Expert film discussion from completely unqualified people


June 1, 2016

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Redboxing: The Finest Hours

Someone had to see this. Might as well be Rob.

The Finest Hours is a safe, inoffensive, mid-budget action-adventure. Attractive white actors play good-hearted people just trying to do their best in a bad situation. It’s staged and directed competently and by-the-book. There is exactly enough conflict to keep us interested without any aggressive stylizing or moral ambiguity. The entire film is set to medium.

In 1952, the SS Pendleton is split in half by a nor’easter off the coast of New England. Coast Guard crewman Bernie Webber (Chris Pine) leads a skeleton crew of misfits in a daring attempt to rescue the surviving sailors. Meanwhile, Ray Sybert (Casey Affleck), the Pendleton’s chief engineer, attempts to rally a skeptical and downtrodden crew into the fight of their lives. Back home, Bernie’s fiancee Miriam (Holliday Grainger) waits for word, desperate to see her true love again.

On paper, The Finest Hours is your dad’s favorite movie. Chris Pine stands at the helm of a ship, spins the wheel, and looks determined. Casey Affleck is a diminutive engineer whose selfless ingenuity saves the lives of men who hold him in contempt. There are giant CGI waves and pretty girls crying in medium close-ups. People are told to “hold on!” and “look out!” It’s all very exciting. At least, it should be. Rather than push these heroes to their physical and mental limits, however, the film takes refuge in safe politics and bland ideals. Everyone is a hero and no one is to blame for anything. Webber (apparently our protagonist) sails his ship in a straight line while his men cheer him on. Sometimes they fall into the water, but things mostly work out and everyone always does the right thing. Miriam leads a group of everyday people who help out in Everyday People Ways. Even Sybert’s harassment at the hands of the Pendleton’s curmudgeonly seamen is understandable and even-tempered considering he spends most of the film talking to his shoes. They eventually rally behind him, however, because good people are trusting people, and these are most definitely Good People.

This isn’t to suggest that a group of disciplined and conscientious sailors can’t really work together or that the Pendleton’s incredible story isn’t worthy of a big-screen adaption. But these characters are bland, prosaic lumps who lack the complexity and contradiction of real human beings. Pine and Affleck both play sheepish, detached geniuses, career underdogs who somehow lack any flaws. Grainger is an old-fashioned doll who serves only to give Pine something to literally point his boat at. Eric Bana is completely wasted as Cluff, the Head Idiot in Charge without any real power. A complete lack of character leads to a complete lack of theme - it’s a film that wants to be about bravery, perseverance, and the kind of warm and reassuring love that brings us home to each other every night. Instead, well, it’s just about two hours long. It’s frustrating as a fan of both lead actors to see them wasted in this way, and one can’t help but wonder if this film was some kind of contractual obligation. The Finest Hours banks on the star power and charisma of Chris Pine while simultaneously asking him to leave both at the door. It encourages Casey Affleck, fierce and passionate in the right role, to stare at the floor and sigh with indifference. This leaves us with yet another bloated and lifeless Event Film that serves artifice instead of story or character. There’s absolutely zero chemistry or brotherhood to be found anywhere.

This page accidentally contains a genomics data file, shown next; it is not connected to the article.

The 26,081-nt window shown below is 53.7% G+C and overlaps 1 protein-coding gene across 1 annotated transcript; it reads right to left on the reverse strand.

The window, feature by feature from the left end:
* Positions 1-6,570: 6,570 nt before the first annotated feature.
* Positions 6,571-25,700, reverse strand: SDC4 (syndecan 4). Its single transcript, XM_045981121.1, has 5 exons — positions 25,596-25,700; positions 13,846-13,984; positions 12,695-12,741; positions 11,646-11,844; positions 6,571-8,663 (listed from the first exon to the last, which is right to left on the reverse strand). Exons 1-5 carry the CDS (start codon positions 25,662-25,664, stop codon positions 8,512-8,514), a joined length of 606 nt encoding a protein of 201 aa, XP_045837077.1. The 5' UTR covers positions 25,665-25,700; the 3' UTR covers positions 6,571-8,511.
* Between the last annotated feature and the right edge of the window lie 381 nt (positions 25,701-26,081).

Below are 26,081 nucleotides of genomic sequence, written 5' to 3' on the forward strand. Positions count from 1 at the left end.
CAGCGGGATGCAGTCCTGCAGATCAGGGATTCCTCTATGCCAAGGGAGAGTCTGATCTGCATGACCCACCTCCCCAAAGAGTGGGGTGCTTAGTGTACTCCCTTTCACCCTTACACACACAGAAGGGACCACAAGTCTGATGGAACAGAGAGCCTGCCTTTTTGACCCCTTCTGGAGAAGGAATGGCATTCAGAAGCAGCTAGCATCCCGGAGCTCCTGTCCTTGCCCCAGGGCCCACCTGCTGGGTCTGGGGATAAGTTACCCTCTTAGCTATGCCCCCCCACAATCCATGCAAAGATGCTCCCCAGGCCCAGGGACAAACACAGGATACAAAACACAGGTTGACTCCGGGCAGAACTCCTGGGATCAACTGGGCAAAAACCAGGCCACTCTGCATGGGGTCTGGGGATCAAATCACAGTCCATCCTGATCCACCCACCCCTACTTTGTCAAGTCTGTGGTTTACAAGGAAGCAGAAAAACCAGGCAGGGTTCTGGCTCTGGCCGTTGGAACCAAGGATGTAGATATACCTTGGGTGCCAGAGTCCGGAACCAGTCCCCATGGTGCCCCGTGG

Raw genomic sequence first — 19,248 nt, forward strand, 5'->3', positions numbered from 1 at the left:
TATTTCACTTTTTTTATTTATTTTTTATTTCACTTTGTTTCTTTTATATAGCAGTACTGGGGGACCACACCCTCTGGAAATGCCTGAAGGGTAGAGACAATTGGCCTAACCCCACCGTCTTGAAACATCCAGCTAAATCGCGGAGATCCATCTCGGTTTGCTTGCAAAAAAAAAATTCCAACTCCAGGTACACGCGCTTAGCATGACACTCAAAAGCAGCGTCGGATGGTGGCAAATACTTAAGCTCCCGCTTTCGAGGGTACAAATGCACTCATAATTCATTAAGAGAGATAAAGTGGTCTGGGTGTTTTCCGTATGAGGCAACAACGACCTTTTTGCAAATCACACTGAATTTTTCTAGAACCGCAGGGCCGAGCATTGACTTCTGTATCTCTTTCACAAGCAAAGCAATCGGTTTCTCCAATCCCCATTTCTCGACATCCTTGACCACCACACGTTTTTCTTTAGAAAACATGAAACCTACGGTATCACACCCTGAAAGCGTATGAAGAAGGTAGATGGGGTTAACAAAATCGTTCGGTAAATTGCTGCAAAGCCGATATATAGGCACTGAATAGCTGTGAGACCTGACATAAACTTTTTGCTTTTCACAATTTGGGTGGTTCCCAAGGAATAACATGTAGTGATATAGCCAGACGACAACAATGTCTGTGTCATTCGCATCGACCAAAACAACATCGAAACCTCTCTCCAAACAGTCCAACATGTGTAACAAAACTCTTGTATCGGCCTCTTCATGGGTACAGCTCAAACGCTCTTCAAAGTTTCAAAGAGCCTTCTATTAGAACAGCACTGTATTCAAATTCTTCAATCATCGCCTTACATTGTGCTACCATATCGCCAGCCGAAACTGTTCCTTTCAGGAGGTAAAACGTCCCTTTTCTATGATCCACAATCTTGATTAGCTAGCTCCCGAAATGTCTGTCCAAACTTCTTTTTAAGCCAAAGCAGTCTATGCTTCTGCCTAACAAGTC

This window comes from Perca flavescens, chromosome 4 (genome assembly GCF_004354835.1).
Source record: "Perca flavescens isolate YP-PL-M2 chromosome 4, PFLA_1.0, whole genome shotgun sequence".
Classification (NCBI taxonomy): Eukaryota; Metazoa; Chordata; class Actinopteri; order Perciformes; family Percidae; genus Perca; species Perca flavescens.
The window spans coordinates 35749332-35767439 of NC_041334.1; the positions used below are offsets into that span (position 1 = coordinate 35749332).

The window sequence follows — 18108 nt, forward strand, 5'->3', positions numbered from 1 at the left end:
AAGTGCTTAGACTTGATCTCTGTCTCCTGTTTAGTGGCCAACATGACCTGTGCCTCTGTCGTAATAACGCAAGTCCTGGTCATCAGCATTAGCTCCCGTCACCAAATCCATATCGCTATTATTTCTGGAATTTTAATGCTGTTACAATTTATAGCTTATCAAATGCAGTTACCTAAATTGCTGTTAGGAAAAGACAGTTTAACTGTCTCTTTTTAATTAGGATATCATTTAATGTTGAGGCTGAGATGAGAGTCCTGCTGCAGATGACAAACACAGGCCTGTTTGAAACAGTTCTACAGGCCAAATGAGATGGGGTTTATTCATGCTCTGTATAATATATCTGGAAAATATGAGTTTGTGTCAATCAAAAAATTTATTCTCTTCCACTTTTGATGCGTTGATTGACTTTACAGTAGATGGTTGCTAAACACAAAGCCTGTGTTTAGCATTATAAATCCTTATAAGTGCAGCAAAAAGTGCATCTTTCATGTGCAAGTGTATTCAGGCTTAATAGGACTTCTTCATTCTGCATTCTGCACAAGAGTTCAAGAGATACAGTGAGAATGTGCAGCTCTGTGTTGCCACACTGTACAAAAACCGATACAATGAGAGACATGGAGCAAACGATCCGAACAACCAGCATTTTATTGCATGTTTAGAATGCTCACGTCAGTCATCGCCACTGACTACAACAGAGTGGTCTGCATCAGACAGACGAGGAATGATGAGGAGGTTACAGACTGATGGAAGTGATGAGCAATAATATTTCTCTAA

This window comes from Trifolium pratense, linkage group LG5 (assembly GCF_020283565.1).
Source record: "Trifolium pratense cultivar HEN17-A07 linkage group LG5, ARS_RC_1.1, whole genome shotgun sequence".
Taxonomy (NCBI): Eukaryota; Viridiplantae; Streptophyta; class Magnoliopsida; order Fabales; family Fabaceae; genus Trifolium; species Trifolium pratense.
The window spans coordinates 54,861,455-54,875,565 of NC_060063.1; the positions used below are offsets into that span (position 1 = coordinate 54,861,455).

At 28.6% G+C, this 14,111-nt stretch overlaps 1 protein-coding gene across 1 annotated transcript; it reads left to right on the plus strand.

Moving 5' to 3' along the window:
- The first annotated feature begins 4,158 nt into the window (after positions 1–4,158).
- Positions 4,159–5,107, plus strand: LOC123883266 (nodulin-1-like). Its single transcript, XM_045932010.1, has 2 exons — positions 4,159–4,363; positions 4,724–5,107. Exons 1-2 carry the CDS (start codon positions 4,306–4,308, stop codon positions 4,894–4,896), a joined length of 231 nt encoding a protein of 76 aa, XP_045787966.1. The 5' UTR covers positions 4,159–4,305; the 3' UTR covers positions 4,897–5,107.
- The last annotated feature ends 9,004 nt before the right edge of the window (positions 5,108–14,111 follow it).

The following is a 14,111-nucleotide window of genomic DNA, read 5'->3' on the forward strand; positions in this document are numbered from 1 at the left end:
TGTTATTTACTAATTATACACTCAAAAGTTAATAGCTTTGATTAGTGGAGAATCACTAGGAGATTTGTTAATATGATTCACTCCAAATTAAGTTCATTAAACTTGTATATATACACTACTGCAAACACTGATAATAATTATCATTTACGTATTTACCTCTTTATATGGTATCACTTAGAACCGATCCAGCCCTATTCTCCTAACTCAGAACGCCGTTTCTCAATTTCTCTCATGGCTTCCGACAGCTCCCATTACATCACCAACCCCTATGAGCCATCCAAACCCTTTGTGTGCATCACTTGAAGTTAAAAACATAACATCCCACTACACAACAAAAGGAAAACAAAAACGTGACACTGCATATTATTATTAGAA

Craig Gillespie (Fright Night 2011, Million Dollar Arm) directs with a workmanlike style common to journeyman filmmakers. There’s a bit of interesting composition here and there, but he’s often hobbled by an over-reliance on mid-budget computer effects and a sleepy tone. The cartoonish action lacks urgency, and none of the characters are provoked past cautious optimism. Javier Aguirresarobe’s soft-focus cinematography invokes that of Janusz Kaminski but lacks his dynamic eye for depth and texture. The entire thing ends up feeling flat and generic. Happy Memorial Day, I guess.

Rob DiCristino writes and podcasts for The Ugly Club (@uglyclubpodcast). Follow him on Twitter @RobDiCristino. He mostly tweets about Ben Affleck.


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